To compare the efficacy of two mechanical devices for pre-induction of labor cervical ripening: the Foley catheter and the Cook cervical ripening balloon.Methods:
This interventional study included 78 postdate primigravid women randomly allocated into two groups: the Foley or Cook balloon catheter. Removal of the catheters was planned approximately 12 h after insertion if spontaneous expulsion had not occurred. The main outcome measures included changes in Bishop score, insertion to delivery time, mode of delivery and occurrence of adverse effects.Results:
Spontaneous expulsion of the Foley catheter was encountered more frequently than the Cook (89.2% vs 78.4%; P = 0.03). However, the median Bishop score was significantly higher when using the Cook compared with the Foley catheter after balloon removal (6 vs 5; P = 0.03). The duration from balloon insertion to expulsion and from insertion to delivery was significantly shorter in the Foley group compared with the Cook balloon group (6:19 ± 2:1 vs 7:26 ± 2:25 h; P = 0.03 and 13:50 ± 4:00 vs 15:16 ± 4:30 h; P = 0.03, respectively). There were no significant differences in other outcomes, such as the amount of oxytocin units used, mode of delivery, pain encountered during or after insertion and overall patient satisfaction.Conclusions:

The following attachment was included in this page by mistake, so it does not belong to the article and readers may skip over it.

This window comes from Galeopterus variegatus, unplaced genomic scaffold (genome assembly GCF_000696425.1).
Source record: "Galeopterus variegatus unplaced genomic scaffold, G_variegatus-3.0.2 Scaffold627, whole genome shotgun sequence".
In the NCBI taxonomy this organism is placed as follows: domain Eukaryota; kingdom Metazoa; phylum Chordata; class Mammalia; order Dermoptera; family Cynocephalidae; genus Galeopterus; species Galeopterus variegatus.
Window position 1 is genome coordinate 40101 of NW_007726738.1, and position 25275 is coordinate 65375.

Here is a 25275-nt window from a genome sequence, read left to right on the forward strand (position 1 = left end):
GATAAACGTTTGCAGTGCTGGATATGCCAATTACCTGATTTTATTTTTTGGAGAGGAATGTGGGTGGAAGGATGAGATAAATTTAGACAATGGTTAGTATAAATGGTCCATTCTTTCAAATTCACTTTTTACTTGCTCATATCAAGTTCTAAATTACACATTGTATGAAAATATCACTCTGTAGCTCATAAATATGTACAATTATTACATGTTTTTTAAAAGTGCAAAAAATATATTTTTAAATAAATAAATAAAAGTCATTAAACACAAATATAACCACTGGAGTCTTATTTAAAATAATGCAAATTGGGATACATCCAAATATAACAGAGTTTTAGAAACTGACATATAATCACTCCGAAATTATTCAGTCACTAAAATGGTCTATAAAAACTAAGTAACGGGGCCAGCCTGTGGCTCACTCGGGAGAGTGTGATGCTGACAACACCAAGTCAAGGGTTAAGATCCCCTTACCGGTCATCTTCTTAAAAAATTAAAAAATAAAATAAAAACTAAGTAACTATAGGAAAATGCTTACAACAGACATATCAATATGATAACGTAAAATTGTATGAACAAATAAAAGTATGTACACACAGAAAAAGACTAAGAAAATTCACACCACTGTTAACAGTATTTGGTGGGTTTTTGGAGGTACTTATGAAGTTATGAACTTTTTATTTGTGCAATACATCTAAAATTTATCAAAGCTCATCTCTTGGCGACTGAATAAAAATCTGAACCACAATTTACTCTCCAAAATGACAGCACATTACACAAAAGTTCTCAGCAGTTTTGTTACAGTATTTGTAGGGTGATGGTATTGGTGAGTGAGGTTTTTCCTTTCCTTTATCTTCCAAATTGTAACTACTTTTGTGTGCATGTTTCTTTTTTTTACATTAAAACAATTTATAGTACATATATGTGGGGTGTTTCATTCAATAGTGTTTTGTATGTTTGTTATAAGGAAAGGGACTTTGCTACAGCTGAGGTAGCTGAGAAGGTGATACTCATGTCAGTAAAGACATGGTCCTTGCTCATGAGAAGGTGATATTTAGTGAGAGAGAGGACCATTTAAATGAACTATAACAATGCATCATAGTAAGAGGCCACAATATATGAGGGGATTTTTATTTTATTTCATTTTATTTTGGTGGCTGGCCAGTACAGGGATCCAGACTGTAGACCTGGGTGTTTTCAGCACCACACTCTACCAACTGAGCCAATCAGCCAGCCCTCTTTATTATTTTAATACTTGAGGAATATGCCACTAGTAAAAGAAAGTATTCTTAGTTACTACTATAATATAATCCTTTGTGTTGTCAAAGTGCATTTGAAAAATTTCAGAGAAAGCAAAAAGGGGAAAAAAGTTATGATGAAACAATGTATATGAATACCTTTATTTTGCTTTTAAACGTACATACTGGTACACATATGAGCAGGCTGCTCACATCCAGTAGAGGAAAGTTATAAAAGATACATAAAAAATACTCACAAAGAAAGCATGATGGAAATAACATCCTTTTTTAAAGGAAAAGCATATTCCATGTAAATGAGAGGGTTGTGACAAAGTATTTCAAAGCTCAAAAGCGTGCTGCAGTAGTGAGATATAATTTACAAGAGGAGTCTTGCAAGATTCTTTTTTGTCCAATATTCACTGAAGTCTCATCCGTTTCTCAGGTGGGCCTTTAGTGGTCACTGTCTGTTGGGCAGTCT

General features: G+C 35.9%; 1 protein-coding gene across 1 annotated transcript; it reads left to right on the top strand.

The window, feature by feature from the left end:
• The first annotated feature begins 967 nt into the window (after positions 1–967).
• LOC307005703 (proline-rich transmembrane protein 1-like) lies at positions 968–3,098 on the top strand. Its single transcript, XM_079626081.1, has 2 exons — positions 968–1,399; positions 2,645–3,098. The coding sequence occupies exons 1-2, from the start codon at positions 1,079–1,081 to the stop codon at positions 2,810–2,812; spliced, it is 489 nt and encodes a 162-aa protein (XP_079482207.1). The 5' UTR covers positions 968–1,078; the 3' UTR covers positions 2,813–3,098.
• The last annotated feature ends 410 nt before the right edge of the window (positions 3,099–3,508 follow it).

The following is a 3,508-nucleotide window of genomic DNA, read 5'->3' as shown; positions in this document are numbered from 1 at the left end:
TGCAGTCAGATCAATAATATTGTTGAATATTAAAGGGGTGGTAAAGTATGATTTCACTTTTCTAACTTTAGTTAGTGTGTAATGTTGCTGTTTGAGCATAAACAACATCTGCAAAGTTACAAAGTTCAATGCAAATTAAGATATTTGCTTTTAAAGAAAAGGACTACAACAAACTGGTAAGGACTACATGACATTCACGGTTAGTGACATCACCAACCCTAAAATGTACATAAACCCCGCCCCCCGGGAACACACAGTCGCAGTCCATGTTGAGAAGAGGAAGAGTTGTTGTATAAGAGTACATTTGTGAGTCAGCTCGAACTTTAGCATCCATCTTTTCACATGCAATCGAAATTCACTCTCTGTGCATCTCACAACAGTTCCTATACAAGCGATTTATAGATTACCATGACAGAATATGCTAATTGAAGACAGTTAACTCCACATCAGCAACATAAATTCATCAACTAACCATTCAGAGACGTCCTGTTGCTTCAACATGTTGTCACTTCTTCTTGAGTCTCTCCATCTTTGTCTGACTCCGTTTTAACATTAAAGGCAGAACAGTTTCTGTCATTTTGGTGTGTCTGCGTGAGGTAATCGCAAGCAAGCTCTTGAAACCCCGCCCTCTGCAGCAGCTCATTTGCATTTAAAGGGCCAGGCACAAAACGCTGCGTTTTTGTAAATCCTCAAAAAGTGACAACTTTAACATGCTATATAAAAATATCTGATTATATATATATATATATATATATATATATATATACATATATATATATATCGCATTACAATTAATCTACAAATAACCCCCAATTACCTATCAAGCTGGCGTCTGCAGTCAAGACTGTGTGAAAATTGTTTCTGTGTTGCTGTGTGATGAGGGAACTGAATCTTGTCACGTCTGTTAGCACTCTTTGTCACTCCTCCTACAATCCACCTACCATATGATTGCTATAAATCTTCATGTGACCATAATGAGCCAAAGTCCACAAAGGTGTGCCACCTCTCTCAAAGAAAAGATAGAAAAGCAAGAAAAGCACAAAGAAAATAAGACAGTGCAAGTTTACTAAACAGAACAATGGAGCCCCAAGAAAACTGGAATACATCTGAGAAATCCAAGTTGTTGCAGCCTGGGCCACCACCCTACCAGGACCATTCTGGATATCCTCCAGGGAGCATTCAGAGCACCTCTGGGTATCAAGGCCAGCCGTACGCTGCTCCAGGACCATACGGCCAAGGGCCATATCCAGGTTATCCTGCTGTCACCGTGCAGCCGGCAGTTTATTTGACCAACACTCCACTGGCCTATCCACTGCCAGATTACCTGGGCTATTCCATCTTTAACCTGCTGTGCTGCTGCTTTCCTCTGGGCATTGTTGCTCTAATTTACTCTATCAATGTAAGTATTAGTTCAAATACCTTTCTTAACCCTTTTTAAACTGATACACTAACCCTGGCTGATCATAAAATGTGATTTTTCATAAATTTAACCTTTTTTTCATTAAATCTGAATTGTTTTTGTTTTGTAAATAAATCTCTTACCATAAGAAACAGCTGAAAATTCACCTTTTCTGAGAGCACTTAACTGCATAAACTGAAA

Use of the Cook cervical ripening catheter results in greater cervical ripening compared with the Foley catheter. However, the duration from balloon insertion to expulsion and then delivery were significantly shorter when using the Foley catheter; therefore, we recommend its use, particularly in low resource settings.